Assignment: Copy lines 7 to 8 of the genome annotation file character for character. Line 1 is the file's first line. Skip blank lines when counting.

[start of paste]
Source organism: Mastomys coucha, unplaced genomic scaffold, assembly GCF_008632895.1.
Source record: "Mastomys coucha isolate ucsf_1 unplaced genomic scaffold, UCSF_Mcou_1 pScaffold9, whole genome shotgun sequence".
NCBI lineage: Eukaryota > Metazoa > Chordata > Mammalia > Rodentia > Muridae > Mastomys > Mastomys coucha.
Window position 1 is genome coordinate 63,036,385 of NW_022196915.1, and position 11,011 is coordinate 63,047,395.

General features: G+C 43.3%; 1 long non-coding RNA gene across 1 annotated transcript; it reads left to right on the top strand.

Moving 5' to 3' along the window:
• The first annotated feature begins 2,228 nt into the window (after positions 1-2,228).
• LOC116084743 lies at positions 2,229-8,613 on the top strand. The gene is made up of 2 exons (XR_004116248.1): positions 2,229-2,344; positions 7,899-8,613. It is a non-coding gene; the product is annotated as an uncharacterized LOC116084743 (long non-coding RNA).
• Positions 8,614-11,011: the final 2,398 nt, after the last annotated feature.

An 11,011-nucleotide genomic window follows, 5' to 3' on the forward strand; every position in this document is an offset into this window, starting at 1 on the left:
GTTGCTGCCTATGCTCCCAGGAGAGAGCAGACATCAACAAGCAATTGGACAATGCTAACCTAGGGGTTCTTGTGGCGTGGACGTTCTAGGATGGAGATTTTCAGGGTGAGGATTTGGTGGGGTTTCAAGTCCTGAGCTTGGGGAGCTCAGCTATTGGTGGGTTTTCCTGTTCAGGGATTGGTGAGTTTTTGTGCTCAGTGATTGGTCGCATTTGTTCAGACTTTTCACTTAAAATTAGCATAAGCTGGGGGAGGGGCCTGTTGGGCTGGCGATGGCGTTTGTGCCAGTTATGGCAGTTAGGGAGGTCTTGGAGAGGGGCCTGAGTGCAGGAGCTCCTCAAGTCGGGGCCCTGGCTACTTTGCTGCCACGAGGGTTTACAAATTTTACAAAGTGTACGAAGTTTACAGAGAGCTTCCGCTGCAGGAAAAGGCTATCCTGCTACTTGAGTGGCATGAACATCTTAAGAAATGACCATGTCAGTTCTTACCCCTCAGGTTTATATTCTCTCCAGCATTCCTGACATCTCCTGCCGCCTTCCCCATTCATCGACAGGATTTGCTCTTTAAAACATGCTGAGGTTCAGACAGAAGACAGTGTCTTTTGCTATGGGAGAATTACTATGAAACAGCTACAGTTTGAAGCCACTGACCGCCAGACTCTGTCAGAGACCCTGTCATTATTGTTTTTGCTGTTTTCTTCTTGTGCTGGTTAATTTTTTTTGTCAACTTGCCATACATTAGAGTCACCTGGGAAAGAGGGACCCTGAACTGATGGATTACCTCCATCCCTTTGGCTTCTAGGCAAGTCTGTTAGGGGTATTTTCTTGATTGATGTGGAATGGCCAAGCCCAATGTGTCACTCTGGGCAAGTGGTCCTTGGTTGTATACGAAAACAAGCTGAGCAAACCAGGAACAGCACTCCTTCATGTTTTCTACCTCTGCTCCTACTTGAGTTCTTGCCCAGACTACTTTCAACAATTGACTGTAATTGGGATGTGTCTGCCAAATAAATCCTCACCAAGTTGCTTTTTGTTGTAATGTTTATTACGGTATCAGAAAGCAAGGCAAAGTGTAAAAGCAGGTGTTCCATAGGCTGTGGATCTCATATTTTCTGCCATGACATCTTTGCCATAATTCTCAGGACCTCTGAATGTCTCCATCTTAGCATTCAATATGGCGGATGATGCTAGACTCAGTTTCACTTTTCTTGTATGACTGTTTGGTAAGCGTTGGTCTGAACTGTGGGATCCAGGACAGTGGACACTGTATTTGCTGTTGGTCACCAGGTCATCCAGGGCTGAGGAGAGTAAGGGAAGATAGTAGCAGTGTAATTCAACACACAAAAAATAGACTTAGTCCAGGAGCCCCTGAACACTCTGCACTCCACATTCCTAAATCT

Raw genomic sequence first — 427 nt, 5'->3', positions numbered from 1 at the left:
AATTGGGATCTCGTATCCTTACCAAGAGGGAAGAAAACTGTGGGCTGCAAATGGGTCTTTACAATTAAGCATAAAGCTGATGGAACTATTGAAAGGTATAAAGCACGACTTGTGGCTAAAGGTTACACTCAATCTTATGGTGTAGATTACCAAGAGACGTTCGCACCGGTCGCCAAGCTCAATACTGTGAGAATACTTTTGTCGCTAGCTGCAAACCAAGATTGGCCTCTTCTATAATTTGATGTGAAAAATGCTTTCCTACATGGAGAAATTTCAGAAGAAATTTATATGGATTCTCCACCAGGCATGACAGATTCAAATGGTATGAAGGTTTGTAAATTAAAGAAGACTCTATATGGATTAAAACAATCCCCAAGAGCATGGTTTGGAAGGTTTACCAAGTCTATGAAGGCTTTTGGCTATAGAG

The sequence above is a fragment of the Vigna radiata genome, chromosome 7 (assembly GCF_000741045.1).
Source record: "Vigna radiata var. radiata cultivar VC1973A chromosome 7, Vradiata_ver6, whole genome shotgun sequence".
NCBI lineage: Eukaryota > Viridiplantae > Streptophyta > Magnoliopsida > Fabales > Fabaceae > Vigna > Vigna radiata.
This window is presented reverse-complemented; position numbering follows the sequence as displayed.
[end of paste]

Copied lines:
• The first annotated feature begins 2,228 nt into the window (after positions 1-2,228).
• LOC116084743 lies at positions 2,229-8,613 on the top strand. The gene is made up of 2 exons (XR_004116248.1): positions 2,229-2,344; positions 7,899-8,613. It is a non-coding gene; the product is annotated as an uncharacterized LOC116084743 (long non-coding RNA).